I recently spoke with Dr. Melissa Rampelli who writes for Psychology Today about the importance of bibliotherapy, or “the use of books as a form of treatment,” to improve emotional well being and mental health in children’s development. Melissa had seen Housman Institute’s work and cited the necessity of causal talk, conversations about emotions between adults and children, in supporting children’s social-emotional development. Books play a key role in addressing emotions and opening-up communication about emotions in a safe, trusted and nurturing environment.
When Melissa and I spoke, we talked about my latest ECSELent Adventures book, Riley’s Really Big Worries. In this book, two of the beloved animal characters, Milo and Riley, share germs while playing on the swingset at school, creating a world of really big worries about icky germs for Riley when he gets a case of the “snuffleplox.”
Riley discusses his worries with his mother about the fact that germs are “everywhere,” and the book takes children through a story where Riley eventually addresses his anxiety by discussing it with his doctor during his doctor’s appointment and later his classmates. Riley also learns techniques for managing these big emotions: taking deep breaths, saying what the problem is, sharing how he feels, thinking of ideas, and coming up with a solution.
It’s normal for children to feel anxiety and worry. However, if not responsively and empathically addressed by adults, these worries can spiral out of control and interfere with a child’s well-being and daily activities.
Optimal development happens within the context of empathic, nurturing, and supportive relationships. Riley’s mom understands that Riley needs support in understanding and being better able to deal with his worries. His teachers understand that Riley is not alone with his worries and wisely introduce the topic of worries among all the children so each can find comfort in not feeling alone with their emotions and, more importantly, realize that there are ways to manage their big worries. Dr. Grayfoot clarifies information about germs and illness and shows how to empathically support the children in ways to stay healthy.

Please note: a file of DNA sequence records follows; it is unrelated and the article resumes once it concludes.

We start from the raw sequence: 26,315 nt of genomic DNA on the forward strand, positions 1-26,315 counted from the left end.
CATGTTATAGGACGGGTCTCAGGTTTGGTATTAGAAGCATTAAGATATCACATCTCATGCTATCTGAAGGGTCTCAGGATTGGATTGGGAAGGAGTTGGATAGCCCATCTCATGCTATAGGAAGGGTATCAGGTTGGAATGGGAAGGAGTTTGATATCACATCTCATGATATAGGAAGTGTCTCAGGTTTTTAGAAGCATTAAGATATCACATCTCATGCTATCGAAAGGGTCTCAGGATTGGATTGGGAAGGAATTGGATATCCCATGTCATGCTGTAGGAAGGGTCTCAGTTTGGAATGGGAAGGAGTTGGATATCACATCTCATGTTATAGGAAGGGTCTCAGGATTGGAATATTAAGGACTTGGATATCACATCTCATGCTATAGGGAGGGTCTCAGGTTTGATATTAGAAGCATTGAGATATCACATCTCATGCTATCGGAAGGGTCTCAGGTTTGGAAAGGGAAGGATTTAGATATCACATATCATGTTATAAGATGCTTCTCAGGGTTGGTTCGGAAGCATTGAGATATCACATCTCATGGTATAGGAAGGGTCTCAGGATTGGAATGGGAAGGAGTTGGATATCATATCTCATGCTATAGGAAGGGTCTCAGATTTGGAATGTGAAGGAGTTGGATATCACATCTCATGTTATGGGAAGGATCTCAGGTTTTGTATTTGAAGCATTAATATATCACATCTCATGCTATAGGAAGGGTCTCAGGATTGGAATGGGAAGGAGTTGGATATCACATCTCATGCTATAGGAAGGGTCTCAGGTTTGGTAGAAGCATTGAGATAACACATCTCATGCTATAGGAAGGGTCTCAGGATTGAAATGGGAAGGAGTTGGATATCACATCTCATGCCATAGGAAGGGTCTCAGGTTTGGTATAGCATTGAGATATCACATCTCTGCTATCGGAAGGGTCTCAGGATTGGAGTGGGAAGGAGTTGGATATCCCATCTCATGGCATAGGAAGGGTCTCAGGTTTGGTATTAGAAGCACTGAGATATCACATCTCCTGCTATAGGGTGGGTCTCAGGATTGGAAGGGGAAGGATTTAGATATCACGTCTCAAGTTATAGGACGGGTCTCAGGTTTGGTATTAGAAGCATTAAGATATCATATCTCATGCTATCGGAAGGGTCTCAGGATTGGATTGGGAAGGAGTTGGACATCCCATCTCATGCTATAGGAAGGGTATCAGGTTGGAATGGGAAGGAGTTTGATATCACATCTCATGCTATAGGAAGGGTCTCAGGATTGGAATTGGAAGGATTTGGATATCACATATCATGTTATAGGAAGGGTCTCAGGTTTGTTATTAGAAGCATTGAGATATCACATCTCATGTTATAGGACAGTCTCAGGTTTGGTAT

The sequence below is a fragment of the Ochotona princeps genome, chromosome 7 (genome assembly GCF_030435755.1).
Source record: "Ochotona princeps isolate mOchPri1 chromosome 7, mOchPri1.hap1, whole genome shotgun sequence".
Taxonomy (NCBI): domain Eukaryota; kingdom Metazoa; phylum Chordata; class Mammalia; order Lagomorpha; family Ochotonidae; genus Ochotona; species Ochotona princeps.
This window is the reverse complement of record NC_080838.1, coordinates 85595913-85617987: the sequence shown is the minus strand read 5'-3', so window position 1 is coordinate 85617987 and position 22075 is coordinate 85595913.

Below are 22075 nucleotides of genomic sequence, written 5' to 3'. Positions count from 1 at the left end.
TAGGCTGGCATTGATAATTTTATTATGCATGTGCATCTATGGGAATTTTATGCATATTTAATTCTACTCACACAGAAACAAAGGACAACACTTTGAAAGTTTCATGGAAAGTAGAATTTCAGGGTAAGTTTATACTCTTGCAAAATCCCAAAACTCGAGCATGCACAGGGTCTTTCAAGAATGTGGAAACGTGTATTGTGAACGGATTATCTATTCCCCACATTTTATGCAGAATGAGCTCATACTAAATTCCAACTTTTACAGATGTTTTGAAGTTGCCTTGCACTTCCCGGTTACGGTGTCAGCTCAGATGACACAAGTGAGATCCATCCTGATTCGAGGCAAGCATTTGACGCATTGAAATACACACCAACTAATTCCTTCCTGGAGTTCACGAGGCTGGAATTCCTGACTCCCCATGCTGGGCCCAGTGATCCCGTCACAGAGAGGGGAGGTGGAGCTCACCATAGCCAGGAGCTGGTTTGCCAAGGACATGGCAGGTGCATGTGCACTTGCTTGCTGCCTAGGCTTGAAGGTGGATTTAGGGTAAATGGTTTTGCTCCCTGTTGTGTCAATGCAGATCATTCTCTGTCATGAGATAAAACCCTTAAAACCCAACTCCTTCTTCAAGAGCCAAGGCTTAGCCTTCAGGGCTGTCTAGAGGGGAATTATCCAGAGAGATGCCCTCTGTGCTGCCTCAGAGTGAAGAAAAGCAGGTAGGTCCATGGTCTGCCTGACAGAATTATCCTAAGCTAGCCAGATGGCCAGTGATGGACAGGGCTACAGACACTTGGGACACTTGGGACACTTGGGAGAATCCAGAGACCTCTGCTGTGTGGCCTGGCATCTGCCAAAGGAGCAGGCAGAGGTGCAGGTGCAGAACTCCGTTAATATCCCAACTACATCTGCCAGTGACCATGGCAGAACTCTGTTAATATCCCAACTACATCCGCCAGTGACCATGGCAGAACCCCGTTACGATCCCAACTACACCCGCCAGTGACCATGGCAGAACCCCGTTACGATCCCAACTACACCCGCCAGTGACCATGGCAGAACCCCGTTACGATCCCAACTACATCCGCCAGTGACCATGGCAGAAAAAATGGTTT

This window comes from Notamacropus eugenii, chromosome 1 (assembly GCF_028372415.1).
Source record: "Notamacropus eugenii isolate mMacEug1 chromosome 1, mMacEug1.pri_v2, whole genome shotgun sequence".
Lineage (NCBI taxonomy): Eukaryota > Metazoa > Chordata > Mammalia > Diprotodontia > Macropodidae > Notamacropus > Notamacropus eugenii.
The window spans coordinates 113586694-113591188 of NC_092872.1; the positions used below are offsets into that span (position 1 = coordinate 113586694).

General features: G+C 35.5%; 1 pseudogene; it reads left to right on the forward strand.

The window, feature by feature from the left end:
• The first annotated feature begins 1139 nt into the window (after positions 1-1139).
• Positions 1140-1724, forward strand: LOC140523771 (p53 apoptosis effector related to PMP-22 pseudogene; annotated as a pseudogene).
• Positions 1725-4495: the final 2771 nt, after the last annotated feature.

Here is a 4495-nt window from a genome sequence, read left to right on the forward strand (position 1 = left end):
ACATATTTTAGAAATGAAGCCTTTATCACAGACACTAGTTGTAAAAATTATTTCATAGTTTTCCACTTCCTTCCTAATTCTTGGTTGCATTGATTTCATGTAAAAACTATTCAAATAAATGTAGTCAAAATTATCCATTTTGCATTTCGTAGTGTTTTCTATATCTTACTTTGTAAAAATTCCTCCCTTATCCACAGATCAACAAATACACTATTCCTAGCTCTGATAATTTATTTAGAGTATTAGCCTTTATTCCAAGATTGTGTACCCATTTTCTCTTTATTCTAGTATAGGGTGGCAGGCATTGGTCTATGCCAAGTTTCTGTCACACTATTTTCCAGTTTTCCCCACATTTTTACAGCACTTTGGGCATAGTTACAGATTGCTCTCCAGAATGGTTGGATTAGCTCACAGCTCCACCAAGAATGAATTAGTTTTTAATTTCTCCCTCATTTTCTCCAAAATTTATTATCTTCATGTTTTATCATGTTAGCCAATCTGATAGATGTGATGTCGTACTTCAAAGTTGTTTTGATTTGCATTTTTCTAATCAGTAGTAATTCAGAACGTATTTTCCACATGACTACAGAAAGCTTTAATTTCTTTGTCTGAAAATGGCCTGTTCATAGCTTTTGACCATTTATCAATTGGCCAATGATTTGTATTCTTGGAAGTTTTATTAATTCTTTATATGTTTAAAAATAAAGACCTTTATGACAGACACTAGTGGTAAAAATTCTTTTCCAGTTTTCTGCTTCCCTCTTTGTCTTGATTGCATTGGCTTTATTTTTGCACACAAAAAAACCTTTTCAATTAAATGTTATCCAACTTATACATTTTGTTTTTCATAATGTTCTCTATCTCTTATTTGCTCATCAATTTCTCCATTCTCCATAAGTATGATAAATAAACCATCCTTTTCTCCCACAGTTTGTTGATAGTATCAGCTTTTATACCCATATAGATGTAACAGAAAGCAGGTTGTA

Children require modeling and guidance from trusted adults on how to manage their emotions, which is why books, such as Riley’s Really Big Worries, can be such useful tools as children are learning to identify and manage their emotions and understand those of others.
At the end of this book, I provide “Tips for Readers” that include open-ended questions intended to initiate conversations about the emotions in the book and the ways Riley, and other characters, learn to manage their worries and develop empathy as they also begin to understand those big emotions of their friends across their playspace.
By guiding children through these books about really big emotions, we’re using one more tool that can lead them on their path to emotional competence, helping to build a positive and secure sense of self, and a strong foundation for lifelong success.